The automotive world continues to consolidate, and large automakers either push the smaller ones out of the market or swallow them up as part of an expanding empire.

It’s not too hard to imagine a world without small car companies, because they don’t have much of a presence in the United States. Suzuki left the market, Mitsubishi is a small player, and Subaru is only popular in cold climates. A few supercar manufacturers and startups exist to serve a tiny niche, but most of us are never influenced by their success or failure.

Recent news from the Toyota and Nissan camps demonstrates that carmaker consolidation shows no signs of slowing down.

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Bridgestone to Develop New Jaguar XJ220 Tires; 271 Owners Breathe a Deep Sigh of Relief

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When you’re on the hunt for a new car, certain details are likely at the top of your mind. All-wheel drive? Cargo space? How’s the color? Does the engine offer enough power? One detail few shoppers take the time to consider, however, is tires. Funny enough, you would think tires should be one of the most important items to check on. They connect you and your car to the road, after all.
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Finally, a Civic Type R for America

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The Honda Civic has evolved into a practical and conservative form of transportation meant for folks who simply need a compact car that promises years of trouble-free existence.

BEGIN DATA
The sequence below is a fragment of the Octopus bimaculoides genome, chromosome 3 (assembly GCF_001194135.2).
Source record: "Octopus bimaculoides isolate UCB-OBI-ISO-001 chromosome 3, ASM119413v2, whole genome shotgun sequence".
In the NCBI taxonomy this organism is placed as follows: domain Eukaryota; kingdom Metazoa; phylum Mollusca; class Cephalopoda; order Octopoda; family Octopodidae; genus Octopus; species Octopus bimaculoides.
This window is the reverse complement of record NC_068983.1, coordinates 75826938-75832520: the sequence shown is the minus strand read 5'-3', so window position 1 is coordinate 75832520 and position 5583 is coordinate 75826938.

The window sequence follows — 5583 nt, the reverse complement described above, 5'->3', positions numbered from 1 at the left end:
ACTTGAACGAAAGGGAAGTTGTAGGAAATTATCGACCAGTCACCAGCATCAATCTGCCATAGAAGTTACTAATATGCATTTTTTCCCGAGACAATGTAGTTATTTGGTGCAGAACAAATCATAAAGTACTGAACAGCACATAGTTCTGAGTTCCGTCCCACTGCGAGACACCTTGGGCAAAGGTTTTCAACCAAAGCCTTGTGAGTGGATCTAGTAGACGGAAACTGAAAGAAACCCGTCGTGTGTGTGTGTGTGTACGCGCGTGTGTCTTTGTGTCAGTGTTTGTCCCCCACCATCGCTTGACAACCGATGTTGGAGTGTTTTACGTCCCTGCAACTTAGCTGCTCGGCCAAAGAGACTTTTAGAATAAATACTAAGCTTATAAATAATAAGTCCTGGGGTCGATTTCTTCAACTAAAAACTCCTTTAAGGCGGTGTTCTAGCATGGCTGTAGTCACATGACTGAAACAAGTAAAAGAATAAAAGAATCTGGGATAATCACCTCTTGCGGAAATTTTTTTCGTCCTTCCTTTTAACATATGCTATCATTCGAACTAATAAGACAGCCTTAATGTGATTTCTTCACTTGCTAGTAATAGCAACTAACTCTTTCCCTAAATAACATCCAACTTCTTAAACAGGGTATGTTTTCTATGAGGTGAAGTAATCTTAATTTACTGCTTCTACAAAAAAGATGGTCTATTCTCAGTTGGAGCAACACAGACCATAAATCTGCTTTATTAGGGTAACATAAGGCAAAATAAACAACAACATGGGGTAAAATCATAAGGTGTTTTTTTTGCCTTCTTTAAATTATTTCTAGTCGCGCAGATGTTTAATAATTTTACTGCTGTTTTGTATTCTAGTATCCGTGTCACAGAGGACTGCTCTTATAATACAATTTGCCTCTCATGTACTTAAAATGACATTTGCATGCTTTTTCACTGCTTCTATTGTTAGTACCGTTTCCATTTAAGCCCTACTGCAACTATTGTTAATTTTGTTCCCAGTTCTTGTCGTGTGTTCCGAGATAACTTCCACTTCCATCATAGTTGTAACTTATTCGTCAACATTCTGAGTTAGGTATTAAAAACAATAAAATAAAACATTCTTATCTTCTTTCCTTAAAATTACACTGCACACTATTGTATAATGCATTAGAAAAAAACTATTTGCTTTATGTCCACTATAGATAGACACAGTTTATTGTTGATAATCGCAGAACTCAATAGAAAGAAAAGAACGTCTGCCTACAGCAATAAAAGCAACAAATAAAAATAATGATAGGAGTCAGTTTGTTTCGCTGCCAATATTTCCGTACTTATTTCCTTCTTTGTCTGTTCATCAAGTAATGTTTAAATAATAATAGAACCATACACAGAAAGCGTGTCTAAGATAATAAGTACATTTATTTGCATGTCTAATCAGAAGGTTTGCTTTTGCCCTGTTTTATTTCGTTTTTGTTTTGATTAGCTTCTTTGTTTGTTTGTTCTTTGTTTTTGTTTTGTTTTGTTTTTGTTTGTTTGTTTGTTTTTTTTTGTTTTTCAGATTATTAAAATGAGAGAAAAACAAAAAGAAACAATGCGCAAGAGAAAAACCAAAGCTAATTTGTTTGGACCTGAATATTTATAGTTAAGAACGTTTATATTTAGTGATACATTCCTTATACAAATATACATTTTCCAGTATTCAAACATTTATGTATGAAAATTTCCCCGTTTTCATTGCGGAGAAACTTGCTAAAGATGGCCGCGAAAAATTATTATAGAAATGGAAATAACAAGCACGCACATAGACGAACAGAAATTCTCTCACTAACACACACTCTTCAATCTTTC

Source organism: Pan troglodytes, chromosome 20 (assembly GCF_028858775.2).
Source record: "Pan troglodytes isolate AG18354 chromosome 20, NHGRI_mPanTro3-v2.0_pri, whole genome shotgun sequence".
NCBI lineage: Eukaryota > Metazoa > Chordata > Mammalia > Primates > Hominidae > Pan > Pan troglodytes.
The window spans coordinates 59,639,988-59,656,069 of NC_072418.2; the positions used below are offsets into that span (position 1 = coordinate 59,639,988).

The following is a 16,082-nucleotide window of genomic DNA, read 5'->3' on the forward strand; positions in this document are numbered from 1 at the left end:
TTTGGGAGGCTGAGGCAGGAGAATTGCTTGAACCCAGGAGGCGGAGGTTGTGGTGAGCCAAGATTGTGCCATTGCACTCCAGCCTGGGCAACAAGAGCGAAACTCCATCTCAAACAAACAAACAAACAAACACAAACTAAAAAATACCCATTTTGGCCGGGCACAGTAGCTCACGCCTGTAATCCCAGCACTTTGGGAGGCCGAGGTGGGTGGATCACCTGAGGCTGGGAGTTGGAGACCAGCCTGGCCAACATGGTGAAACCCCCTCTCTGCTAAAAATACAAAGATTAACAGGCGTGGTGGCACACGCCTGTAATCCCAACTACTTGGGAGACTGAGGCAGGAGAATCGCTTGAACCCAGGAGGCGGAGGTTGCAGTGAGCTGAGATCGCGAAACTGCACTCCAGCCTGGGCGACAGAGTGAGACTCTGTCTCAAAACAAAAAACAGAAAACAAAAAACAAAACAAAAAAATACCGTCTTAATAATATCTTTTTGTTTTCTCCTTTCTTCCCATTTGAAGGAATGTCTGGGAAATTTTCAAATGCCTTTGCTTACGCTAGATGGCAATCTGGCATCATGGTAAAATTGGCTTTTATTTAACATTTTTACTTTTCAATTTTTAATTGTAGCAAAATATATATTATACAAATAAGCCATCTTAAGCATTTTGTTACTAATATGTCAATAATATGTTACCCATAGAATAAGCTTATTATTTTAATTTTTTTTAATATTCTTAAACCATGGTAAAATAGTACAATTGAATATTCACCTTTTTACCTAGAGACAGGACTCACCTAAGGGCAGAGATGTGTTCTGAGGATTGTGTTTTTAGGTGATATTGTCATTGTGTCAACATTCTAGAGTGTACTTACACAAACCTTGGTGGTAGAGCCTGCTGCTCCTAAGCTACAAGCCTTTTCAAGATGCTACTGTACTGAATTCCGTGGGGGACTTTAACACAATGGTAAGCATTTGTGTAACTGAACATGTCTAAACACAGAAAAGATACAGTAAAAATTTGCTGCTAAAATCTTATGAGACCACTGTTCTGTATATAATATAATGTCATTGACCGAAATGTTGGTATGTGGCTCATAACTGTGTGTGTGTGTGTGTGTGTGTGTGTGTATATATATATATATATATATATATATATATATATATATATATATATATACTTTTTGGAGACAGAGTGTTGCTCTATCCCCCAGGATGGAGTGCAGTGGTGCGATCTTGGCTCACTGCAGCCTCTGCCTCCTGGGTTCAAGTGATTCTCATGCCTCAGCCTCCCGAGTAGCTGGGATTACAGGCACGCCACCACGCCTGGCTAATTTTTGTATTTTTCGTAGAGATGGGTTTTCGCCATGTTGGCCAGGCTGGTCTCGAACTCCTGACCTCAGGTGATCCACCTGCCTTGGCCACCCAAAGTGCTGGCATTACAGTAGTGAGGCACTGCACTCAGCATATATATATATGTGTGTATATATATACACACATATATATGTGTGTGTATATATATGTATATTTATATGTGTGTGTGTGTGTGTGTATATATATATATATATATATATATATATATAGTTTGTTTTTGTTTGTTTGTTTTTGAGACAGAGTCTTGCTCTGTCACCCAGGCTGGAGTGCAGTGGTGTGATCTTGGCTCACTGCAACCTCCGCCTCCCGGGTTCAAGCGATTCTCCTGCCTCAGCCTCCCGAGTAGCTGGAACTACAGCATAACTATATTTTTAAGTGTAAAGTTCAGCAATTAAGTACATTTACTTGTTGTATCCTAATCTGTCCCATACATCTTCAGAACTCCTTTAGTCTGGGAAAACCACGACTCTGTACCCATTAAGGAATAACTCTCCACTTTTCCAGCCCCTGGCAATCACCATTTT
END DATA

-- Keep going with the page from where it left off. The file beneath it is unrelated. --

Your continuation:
The Civic doesn’t promise overly good looks or finely tuned driving dynamics. It doesn’t boast about acceleration numbers or compare horsepower ratings with competing cars. What it does do is offer good fuel economy and a comfortable, pleasant driving experience for the commute to work.

The Civic Type R, though, is a different beast. While it still wears the Civic name, the Type R is a formidable road racer that should instill fear into the hearts of any neighboring car at a stoplight.

And it’s coming to America with the intent of punching every other hot hatch right in the face.
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Volkswagen Promises a Revolution With New Concept

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Volkswagen hasn’t introduced a vehicle as revolutionary as the Beetle since, well, the Beetle.

In the decades since its 1945 debut, the Beetle has become one of the best-selling and longest-running production cars that the world has seen.

The idea for the Beetle began in 1934 when Adolf Hitler gave Ferdinand Porsche the order to build a “people’s car.” Both Volkswagen and the Beetle were born with that order.

Today, Volkswagen has produced more than 20 million Beetles worldwide, giving the Beetle a permanent place in the “world’s most successful automobiles” club.

This year, Volkswagen says it plans to introduce a car that history will remember for being as revolutionary as the Beetle.
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Are Volvo’s Best Days Still Ahead?

Volvo XC90 R-Design - model year 2016


Growing up, Legos held a special place in my heart and a special corner in the toy closet. I kept them in one large, white-topped Rubbermaid storage bin (lest my parents find one underfoot at the wrong hour of the morning) and can’t fully fathom how many hours I spent digging through piece after piece to find a color-matching, 2×1-size brick. I took great pride in my creations, but even greater satisfaction in dismantling each, pouring the bricks back into my big rubber container, and starting the process all over again.